Blackmore's Night

Sony Hall, New York City, NY. Sunday, October 30th.


Ritchie Blackmore Storms Offstage at Sony Hall, Ends Show Prematurely.

Blackmore’s Night, featuring guitarist Ritchie Blackmore of Deep Purple and Rainbow fame along with vocalist and multi-instrumentalist Candice Night, was set to celebrate the 25th anniversary of the band’s debut album, Shadow of the Moon, with a performance at Sony Hall on October 30. As the band plays a unique brand of medieval and renaissance-flavored folk rock, numerous fans at the front tables at Sony Hall dressed in medieval-designed outfits. The audience cheered when Blackmore first came on stage, thinking the show was starting, but he was checking something and returned backstage for another brief period. The audience energy was high and the expectations for a good concert were equally high.

Many things went wrong at the concert, some very evident to the audience. A few songs into the performance, a fire alarm interrupted the performance several times. The musicians repeatedly asked for the blinding stage lights to be dimmed. No one from the venue’s production crew solved the problems.

Less than an hour into the performance, with the issues not corrected, Blackmore left the stage. Night followed. The remaining musicians continued playing, eventually walking off the stage one by one, until only the drummer remained, and then he left also. After a few minutes of silence, a representative from the venue announced that the concert ended.

Blackmore’s Night perform several songs before aborting the show. These songs included “The Clock Ticks On,” “Dancer and the Moon,” “Darkness,” “Under a Violet Moon,” a cover of Deep Purple’s “Soldier of Fortune,” and “Durch den Wald zum Bach Haus.”

The band and management of Blackmore’s Night posted the following statement two days later. At press time, no one representing Sony Hall responded to the band’s management, attorneys, or this reporter.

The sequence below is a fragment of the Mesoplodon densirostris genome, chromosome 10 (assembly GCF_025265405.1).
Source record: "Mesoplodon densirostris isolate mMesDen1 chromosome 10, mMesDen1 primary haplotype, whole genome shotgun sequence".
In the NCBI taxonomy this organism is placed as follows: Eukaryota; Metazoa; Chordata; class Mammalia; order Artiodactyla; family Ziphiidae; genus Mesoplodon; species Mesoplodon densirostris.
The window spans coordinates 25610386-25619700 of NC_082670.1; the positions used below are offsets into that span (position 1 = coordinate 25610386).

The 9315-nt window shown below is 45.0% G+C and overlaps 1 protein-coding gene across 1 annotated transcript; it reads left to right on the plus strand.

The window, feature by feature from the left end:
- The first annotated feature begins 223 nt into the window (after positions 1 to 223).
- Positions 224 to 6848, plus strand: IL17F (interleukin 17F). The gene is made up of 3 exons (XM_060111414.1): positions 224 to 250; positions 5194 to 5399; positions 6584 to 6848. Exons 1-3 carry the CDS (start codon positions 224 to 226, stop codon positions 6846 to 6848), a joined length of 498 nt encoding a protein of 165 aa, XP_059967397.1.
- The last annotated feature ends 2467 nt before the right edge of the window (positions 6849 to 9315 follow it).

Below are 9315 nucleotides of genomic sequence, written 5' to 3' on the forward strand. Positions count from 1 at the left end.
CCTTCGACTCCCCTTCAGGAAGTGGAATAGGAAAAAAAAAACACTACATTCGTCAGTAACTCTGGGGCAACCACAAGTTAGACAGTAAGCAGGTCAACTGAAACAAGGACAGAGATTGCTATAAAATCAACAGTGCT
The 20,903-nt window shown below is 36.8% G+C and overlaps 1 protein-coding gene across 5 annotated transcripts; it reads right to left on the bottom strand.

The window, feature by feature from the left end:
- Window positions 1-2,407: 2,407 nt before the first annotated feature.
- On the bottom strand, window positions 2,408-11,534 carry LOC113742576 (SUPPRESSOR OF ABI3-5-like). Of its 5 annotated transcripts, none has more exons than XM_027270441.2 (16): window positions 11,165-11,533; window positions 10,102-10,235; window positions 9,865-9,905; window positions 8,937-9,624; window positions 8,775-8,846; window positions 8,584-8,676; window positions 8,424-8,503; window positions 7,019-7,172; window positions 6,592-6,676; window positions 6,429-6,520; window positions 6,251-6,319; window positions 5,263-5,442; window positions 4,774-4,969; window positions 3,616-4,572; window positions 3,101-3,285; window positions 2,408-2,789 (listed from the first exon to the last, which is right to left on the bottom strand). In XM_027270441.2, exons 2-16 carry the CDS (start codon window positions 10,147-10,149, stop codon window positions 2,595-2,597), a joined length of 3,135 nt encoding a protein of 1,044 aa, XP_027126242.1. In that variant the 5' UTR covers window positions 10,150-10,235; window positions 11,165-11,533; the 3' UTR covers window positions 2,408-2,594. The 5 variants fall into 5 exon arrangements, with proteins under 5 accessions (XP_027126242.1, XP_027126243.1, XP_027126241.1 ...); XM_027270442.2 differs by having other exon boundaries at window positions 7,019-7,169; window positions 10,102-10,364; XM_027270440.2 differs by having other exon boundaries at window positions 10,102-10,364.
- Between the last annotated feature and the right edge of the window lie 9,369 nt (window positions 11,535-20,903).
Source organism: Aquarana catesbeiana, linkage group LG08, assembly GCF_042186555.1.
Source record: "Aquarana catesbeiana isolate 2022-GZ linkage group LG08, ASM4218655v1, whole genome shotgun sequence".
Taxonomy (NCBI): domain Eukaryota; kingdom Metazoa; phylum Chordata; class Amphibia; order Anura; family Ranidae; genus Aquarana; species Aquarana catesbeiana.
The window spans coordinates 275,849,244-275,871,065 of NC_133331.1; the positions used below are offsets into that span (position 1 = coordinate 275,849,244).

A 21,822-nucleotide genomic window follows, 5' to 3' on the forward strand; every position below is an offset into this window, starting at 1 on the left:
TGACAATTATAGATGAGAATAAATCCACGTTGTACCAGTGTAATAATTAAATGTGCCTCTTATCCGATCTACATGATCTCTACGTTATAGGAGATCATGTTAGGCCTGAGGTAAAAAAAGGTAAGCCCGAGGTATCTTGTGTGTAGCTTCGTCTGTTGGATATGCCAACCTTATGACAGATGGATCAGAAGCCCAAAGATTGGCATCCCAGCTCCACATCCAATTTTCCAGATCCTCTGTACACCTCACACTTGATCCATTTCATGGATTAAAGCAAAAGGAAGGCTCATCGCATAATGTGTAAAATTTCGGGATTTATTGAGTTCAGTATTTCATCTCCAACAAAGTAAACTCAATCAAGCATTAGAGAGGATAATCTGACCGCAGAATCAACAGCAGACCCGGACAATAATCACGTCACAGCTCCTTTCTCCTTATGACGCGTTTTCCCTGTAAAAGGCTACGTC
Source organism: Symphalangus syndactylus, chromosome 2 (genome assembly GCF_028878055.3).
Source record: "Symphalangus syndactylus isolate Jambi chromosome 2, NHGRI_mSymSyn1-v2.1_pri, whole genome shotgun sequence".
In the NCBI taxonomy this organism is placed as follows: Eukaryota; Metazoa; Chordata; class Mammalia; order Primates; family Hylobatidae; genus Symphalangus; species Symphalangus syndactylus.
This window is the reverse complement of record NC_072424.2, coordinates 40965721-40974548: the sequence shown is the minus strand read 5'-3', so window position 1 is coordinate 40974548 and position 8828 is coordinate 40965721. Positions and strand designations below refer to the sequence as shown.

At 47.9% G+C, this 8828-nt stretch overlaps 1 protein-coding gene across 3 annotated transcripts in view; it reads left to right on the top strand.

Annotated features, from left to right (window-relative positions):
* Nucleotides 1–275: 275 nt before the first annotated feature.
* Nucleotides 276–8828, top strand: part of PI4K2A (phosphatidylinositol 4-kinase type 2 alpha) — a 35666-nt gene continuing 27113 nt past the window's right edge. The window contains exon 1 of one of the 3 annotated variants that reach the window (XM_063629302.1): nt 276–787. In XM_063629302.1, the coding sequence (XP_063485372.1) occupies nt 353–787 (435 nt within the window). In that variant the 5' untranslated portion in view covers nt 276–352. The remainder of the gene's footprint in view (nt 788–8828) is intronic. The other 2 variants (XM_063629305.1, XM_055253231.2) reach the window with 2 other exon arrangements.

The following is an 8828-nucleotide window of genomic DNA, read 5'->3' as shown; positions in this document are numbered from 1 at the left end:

"To our fans. Never in 25 years of being onstage world wide have we ever experienced the ill treatment of band and audience by the Sony Hall NYC as we did tonight. Trying to keep emotions in check, we will describe, factually, what the attendants and people “in charge” of Sony Hall put us all through that led to total disaster and forced the show to end much much earlier than we wanted.


>We had band members come in from different states, arranged production, took quite a loss financially to come play for you all at this venue. We planned on playing all night till curfew so we could all enjoy the 25 years of our music and even music beyond that scope as Ritchie’s career spans decades beyond.


When we got there, it was freezing. All our band and crew were complaining about how icy the room was. Cold often wreaks havoc with not only vocals but the fingers of those playing the instruments as well as the reed instruments and any string instruments…guitars, hurdy gurdies and violin. We repeatedly requested that they shut the air conditioner so that the room warmed up enough for us to be able to put on the performance expected of us all.